We addressed the criticism of Gies et al. (2009) that “Also no reason was found why the GLP-studies (Tyl et al., 2002, 2008; Tyl, 2003) used for regulatory purposes (by European authorities) did not find BPA effects and whether the reported prostate weights are inconsistent with literature data.” The most obvious explanation for the lack of BPA effects is that the compound simply does not cause any adverse health effects in the low-dose range. Also, the prostate weights reported by Tyl et al. (2002, 2008) are certainly not inconsistent with literature data. Considering age and caging schedules, the prostate weights of interest are in agreement with published literature (Tables 1 and and22 in Tyl, 2009a, 2009b). Data have been obtained in a commercially available mouse strain and can therefore easily be reproduced.
In conclusion, the criticism of Myers et al. (2009) and Gies et al. (2009; see also comments to this paper at: http://www.umweltbundesamt.de/gesundheit-e/veran-staltungen/bisphenol-a/index.htm) regarding the value of the three- and two-generation studies of Tyl et al. are unsubstantiated.
Several guideline-compliant toxicity studies have been performed that resulted in a systemic NOAEL of 5 mg BPA/kg bw/day and a reproductive/developmental NOAEL of 50 mg BPA/kg bw/day in rats and mice (Table 3). Consistently, no adverse health effects were observed at doses ≤5 mg BPA/kg/day.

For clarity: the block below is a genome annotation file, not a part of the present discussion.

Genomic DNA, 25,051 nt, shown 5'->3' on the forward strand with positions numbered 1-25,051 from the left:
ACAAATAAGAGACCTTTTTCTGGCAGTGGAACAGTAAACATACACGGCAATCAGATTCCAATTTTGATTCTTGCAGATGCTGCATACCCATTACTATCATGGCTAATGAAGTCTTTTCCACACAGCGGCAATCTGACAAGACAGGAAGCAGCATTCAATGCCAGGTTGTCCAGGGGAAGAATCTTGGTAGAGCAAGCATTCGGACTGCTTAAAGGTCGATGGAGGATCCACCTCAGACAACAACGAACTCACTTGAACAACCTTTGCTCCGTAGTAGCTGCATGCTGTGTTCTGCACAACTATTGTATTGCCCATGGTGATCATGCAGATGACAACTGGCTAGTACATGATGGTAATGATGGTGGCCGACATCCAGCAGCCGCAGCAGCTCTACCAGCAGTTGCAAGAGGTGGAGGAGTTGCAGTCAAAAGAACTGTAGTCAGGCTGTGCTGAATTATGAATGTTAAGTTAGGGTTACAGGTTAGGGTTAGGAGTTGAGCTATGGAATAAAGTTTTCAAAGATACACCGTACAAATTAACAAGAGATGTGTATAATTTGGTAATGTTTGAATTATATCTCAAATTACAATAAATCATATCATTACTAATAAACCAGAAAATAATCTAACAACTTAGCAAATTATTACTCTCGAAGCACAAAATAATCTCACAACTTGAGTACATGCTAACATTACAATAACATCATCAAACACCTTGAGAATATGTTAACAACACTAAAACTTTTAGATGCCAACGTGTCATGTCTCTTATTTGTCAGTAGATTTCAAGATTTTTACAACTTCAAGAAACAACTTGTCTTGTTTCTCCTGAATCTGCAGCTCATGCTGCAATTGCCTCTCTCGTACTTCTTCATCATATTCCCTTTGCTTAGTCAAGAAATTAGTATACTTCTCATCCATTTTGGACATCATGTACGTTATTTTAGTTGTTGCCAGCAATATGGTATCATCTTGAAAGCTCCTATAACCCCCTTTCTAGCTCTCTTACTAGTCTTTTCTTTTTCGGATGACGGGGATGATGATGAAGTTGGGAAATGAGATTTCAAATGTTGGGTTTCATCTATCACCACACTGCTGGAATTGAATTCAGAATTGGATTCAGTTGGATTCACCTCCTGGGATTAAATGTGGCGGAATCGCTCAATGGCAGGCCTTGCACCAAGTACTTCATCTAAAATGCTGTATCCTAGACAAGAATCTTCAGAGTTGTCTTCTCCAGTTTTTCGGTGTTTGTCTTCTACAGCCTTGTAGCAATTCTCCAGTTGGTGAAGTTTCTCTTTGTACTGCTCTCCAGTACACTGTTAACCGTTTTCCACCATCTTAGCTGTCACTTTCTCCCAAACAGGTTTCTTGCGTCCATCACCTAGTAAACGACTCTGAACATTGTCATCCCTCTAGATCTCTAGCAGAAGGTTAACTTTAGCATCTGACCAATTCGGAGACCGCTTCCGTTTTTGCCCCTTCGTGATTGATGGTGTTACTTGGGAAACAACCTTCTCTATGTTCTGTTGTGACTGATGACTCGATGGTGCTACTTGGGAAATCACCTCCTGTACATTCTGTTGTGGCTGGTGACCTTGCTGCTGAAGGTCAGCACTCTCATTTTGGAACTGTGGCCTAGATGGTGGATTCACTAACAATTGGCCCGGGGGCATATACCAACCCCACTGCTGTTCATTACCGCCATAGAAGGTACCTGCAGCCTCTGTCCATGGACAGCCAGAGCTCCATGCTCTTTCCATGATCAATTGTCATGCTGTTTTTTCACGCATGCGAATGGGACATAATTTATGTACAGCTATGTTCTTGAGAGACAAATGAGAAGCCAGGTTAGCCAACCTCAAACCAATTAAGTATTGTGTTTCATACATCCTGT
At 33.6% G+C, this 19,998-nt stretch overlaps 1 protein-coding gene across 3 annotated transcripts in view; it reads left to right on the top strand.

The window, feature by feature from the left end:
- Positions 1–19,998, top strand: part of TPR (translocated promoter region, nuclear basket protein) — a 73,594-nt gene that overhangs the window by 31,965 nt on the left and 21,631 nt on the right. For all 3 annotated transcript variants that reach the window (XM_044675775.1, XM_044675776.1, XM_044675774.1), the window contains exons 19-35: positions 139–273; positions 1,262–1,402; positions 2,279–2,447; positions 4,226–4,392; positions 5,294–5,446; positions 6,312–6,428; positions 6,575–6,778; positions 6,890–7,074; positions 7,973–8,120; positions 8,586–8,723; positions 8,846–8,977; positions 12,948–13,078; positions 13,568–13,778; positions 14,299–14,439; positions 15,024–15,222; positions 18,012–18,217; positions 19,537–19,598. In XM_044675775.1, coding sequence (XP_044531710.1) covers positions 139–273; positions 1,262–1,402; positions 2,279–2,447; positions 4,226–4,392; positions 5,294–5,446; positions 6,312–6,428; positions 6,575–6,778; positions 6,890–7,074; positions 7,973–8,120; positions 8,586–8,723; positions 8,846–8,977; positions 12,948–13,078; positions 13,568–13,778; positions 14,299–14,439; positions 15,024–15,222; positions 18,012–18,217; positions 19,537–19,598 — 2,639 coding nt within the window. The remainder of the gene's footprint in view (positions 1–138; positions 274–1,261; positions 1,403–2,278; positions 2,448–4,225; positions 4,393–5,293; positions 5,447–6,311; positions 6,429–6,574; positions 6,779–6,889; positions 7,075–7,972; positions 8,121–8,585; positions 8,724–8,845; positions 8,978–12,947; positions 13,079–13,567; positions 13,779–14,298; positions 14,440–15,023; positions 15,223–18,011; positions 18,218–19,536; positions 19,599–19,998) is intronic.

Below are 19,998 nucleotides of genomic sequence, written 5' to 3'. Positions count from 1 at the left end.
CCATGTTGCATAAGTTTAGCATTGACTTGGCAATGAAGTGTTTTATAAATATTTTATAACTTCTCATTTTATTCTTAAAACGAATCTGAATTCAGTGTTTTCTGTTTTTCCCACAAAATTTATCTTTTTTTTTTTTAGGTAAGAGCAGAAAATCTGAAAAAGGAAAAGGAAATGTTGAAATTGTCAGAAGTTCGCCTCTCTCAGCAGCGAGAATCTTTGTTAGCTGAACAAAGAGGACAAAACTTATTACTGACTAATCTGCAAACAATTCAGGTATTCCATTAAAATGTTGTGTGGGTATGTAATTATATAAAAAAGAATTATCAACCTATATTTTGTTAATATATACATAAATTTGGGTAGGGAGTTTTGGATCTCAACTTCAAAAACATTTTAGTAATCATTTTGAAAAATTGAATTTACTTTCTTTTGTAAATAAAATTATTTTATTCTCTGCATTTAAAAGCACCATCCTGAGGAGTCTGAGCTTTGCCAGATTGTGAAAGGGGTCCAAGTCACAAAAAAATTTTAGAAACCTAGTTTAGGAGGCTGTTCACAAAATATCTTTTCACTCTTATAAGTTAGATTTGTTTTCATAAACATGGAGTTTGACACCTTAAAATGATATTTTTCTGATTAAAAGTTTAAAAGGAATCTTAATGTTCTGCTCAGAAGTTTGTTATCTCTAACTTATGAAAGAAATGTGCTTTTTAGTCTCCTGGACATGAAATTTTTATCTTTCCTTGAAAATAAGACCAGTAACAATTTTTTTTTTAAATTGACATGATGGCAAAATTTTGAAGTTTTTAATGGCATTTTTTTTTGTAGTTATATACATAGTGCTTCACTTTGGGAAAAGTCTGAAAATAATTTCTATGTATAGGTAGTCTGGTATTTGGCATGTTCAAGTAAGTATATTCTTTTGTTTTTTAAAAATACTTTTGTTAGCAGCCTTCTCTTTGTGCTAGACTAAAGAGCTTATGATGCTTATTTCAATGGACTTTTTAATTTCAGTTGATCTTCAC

In addition to these guideline-compliant studies, a high number of exploratory research studies have been performed that usually study early, molecular, or other endpoints, of which the relevance for adverse health effects often has not yet been validated. If these studies are reproducible and their interpretation is clear, they should be used to support risk assessment. However, conclusions from explorative research studies on BPA were inconsistent (reviewed in Goodman et al., 2006; 2009; Gray et al., 2004; Willhite et al., 2008; Chapin et al., 2008; EFSA, 2006). For example, vom Saal's laboratory performed a study in F1 adult mouse offspring (CF-1 mice originally obtained from Charles River and later maintained as an outbred colony in the authors' facility), which were orally dosed with BPA at 2 and 20 μg/kg bw/day on gestational days 11–17 (Nagel et al., 1997). The authors reported similar increases in prostate weights in both exposure groups (2 and 20 µg/kg bw/day) of 30–35% compared to controls. However, this result could not be reproduced in later studies with higher statistical power, for example by Cagen et al. (1999) and Ashby et al. (1999). The negative outcomes in the studies of Cagen et al. (1999) and Ashby et al. (1999) were later criticized by vom Saal and colleagues (Myers et al., 2009), because they were not considered useful for risk assessment by the NTP-CERHR (National Toxicology Program Center for the Evaluation of Risks to Human Reproduction). However, the studies of Cagen et al. (1999) and Ashby et al. (1999) had been designed to repeat and verify vom Saal's study with larger numbers of animals. They were not intended for regulatory purposes and, therefore, did not follow the protocol of a toxicity testing guideline. Possible reasons for the non-reproducibility of vom Saal's study are the small numbers of only seven mice per dose groups and the lack of control of the confounding effect of dominant versus subservient mice on prostate weights during group housing (Table 2, criticism 2).